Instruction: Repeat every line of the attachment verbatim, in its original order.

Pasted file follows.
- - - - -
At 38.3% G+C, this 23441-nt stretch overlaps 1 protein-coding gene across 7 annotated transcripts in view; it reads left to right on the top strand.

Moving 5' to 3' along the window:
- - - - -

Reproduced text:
At 38.3% G+C, this 23441-nt stretch overlaps 1 protein-coding gene across 7 annotated transcripts in view; it reads left to right on the top strand.

Moving 5' to 3' along the window: